Signalling in the traditional sense in Derby begins – and ends as that is where the power box is now located – at London Road Junction south of the station. It is here that the Midland Railway is reputed to have built its first “traditional” signalbox although earlier structures existed, most notably at Clay Cross Junction. The south end of the station was of much lesser importance at first as the line in from Spondon was only opened on 27th June 1867 allowing trains from Nottingham and London to gain access to the south end of the station for the first time. Prior to this ‘London Road Junction’ served only the Derby Yard and the locomotive works.
When Maj. Hutchinson, the Inspecting Officer for the Board of Trade, inspected the new layout at the south end of the station was somewhat critical. His report dated 30th May 1867 stated;
The signal arrangements at Derby Station are incomplete. Signals marked 5, 7, 8 & 9 on the tracing enclosed should be interlocked with the branch points and signals. Gongs are required in the main signal box for communicating with the two intermediate [?] boxes.
The signals listed in Maj. Hutchinson’s report are thus:
This table illustrates that although this was the centre of the Midland Railway empire, there were interlopers. The North Staffordshire Railway had running powers into the station and the Midland’s great rivals, the London & North Western Railway also had running powers – eventually – from Wichnor Junction into their own goods yard south of the station.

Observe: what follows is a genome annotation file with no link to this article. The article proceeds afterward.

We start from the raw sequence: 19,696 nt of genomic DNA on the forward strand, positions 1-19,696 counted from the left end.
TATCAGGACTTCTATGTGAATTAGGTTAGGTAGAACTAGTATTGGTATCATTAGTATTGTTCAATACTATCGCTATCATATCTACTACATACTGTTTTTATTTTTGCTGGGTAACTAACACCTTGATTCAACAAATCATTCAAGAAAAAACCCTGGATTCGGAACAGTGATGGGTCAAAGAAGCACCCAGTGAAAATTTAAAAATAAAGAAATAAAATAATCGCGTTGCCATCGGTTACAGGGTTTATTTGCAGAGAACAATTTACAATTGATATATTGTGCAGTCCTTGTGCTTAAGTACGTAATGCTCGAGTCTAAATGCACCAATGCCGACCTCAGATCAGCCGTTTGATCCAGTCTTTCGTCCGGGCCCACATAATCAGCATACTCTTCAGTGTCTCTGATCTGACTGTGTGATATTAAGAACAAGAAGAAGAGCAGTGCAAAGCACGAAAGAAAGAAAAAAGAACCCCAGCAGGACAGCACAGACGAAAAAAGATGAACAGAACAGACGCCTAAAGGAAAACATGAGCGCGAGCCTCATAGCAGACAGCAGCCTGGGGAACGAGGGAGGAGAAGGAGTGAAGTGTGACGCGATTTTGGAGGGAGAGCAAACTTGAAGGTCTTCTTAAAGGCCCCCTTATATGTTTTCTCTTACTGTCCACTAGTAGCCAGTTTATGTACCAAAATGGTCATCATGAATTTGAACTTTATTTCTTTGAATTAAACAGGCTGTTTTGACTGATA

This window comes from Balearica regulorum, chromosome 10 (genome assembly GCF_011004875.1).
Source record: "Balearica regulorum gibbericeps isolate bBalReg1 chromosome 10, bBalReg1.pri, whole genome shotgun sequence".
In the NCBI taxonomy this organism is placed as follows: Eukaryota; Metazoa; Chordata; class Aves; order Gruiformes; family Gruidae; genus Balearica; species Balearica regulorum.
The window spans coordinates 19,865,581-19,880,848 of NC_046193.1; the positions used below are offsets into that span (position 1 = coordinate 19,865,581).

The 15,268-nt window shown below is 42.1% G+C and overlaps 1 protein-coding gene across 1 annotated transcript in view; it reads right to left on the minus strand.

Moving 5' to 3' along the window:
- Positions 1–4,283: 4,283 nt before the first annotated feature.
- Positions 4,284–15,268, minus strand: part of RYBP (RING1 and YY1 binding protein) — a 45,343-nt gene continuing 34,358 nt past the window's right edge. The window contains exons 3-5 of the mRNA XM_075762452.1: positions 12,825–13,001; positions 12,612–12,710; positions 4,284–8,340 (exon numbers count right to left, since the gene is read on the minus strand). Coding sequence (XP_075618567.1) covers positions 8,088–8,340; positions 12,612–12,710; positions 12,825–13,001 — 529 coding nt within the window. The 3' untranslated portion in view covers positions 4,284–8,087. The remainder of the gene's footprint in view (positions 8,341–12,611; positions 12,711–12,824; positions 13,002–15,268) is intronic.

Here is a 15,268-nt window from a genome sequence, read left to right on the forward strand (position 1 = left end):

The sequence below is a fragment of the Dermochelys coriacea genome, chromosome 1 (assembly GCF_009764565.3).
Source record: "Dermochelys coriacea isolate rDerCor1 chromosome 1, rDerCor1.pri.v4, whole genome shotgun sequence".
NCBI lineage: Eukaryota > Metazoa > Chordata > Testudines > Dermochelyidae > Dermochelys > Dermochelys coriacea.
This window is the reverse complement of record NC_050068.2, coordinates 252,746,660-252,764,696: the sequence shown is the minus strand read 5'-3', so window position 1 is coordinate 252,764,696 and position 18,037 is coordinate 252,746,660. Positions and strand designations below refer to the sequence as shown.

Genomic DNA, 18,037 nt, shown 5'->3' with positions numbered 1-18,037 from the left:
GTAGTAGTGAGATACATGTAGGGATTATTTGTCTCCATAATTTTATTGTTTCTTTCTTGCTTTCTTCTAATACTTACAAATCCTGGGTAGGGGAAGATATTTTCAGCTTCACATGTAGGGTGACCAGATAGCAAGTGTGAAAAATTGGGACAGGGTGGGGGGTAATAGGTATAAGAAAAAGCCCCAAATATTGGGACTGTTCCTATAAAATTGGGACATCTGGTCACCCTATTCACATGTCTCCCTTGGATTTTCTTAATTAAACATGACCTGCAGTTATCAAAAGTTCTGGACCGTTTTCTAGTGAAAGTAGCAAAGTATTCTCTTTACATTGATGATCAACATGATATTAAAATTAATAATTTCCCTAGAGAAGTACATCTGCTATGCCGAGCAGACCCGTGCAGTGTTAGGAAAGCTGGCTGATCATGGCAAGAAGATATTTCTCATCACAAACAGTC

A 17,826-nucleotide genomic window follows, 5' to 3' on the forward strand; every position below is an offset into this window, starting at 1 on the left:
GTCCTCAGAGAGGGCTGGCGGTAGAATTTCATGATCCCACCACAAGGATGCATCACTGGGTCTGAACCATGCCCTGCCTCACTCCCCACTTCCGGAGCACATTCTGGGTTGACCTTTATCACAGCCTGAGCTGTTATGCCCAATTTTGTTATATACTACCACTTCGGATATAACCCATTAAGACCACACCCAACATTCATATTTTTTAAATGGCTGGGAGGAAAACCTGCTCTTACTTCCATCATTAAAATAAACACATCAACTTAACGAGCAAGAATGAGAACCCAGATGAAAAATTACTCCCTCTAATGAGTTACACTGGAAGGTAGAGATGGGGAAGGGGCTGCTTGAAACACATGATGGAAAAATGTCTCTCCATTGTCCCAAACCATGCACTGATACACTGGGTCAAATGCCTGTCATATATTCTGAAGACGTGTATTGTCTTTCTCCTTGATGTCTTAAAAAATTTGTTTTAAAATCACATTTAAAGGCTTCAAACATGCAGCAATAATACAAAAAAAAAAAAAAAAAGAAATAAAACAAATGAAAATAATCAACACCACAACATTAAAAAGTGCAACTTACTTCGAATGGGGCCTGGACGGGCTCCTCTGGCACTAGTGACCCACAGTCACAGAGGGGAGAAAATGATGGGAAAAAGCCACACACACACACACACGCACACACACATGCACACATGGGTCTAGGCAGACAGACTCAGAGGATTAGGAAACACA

The period of 1867 – 1869 saw a great deal of work carried out in the area around the station. A second and third platform were taken into use at Derby station around 1867 and sometime around this period Derby Station signal box was opened midway along the new platform. Signal boxes were being constructed or replaced at London Road Junction, Bell Box Junction, Derby Junction and Derby North Junction. This work coincided with block telegraph working being introduced between London Road Junction and Melbourne Junction on the Birmingham line. Block working northwards was introduced by 1873.